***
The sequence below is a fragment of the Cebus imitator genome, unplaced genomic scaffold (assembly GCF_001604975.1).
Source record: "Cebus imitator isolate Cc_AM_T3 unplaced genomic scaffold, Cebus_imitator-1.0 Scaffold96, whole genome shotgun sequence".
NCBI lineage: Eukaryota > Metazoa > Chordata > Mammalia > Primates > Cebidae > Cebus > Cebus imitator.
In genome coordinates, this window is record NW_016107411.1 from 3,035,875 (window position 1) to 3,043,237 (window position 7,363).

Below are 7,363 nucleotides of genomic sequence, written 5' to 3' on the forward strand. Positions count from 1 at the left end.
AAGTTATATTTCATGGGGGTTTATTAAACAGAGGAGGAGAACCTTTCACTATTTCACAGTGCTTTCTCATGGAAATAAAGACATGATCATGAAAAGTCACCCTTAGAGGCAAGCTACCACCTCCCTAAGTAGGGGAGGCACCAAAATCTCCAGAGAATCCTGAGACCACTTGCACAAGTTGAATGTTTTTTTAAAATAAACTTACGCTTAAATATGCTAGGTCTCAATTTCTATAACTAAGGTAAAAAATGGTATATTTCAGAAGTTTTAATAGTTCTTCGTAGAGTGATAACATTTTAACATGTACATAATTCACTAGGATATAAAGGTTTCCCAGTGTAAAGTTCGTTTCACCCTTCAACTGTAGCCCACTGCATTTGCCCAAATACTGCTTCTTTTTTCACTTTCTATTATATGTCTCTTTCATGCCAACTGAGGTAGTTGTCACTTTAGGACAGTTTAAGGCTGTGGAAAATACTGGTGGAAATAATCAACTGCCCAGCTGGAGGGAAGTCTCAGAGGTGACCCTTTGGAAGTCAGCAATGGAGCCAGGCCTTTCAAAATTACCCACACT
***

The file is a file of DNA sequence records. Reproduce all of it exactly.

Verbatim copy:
The sequence below is a fragment of the Cebus imitator genome, unplaced genomic scaffold (assembly GCF_001604975.1).
Source record: "Cebus imitator isolate Cc_AM_T3 unplaced genomic scaffold, Cebus_imitator-1.0 Scaffold96, whole genome shotgun sequence".
NCBI lineage: Eukaryota > Metazoa > Chordata > Mammalia > Primates > Cebidae > Cebus > Cebus imitator.
In genome coordinates, this window is record NW_016107411.1 from 3,035,875 (window position 1) to 3,043,237 (window position 7,363).

Below are 7,363 nucleotides of genomic sequence, written 5' to 3' on the forward strand. Positions count from 1 at the left end.
AAGTTATATTTCATGGGGGTTTATTAAACAGAGGAGGAGAACCTTTCACTATTTCACAGTGCTTTCTCATGGAAATAAAGACATGATCATGAAAAGTCACCCTTAGAGGCAAGCTACCACCTCCCTAAGTAGGGGAGGCACCAAAATCTCCAGAGAATCCTGAGACCACTTGCACAAGTTGAATGTTTTTTTAAAATAAACTTACGCTTAAATATGCTAGGTCTCAATTTCTATAACTAAGGTAAAAAATGGTATATTTCAGAAGTTTTAATAGTTCTTCGTAGAGTGATAACATTTTAACATGTACATAATTCACTAGGATATAAAGGTTTCCCAGTGTAAAGTTCGTTTCACCCTTCAACTGTAGCCCACTGCATTTGCCCAAATACTGCTTCTTTTTTCACTTTCTATTATATGTCTCTTTCATGCCAACTGAGGTAGTTGTCACTTTAGGACAGTTTAAGGCTGTGGAAAATACTGGTGGAAATAATCAACTGCCCAGCTGGAGGGAAGTCTCAGAGGTGACCCTTTGGAAGTCAGCAATGGAGCCAGGCCTTTCAAAATTACCCACACT